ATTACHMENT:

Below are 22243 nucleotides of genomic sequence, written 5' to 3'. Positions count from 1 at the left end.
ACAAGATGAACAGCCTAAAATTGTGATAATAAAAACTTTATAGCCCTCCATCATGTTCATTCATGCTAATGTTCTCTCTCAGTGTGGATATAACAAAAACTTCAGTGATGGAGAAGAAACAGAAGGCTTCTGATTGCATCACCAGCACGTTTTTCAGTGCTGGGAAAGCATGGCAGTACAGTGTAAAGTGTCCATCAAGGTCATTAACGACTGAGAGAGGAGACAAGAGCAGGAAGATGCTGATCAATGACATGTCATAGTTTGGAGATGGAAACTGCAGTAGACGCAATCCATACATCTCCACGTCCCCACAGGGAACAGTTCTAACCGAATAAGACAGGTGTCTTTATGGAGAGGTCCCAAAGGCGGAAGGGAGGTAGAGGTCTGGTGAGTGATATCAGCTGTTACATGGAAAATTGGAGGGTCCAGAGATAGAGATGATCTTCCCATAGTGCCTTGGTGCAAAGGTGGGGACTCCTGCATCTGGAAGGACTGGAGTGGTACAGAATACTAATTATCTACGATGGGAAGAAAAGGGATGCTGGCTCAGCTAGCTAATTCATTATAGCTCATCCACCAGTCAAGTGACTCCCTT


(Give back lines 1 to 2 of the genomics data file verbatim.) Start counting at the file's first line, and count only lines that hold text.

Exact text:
Below are 22243 nucleotides of genomic sequence, written 5' to 3'. Positions count from 1 at the left end.
ACAAGATGAACAGCCTAAAATTGTGATAATAAAAACTTTATAGCCCTCCATCATGTTCATTCATGCTAATGTTCTCTCTCAGTGTGGATATAACAAAAACTTCAGTGATGGAGAAGAAACAGAAGGCTTCTGATTGCATCACCAGCACGTTTTTCAGTGCTGGGAAAGCATGGCAGTACAGTGTAAAGTGTCCATCAAGGTCATTAACGACTGAGAGAGGAGACAAGAGCAGGAAGATGCTGATCAATGACATGTCATAGTTTGGAGATGGAAACTGCAGTAGACGCAATCCATACATCTCCACGTCCCCACAGGGAACAGTTCTAACCGAATAAGACAGGTGTCTTTATGGAGAGGTCCCAAAGGCGGAAGGGAGGTAGAGGTCTGGTGAGTGATATCAGCTGTTACATGGAAAATTGGAGGGTCCAGAGATAGAGATGATCTTCCCATAGTGCCTTGGTGCAAAGGTGGGGACTCCTGCATCTGGAAGGACTGGAGTGGTACAGAATACTAATTATCTACGATGGGAAGAAAAGGGATGCTGGCTCAGCTAGCTAATTCATTATAGCTCATCCACCAGTCAAGTGACTCCCTT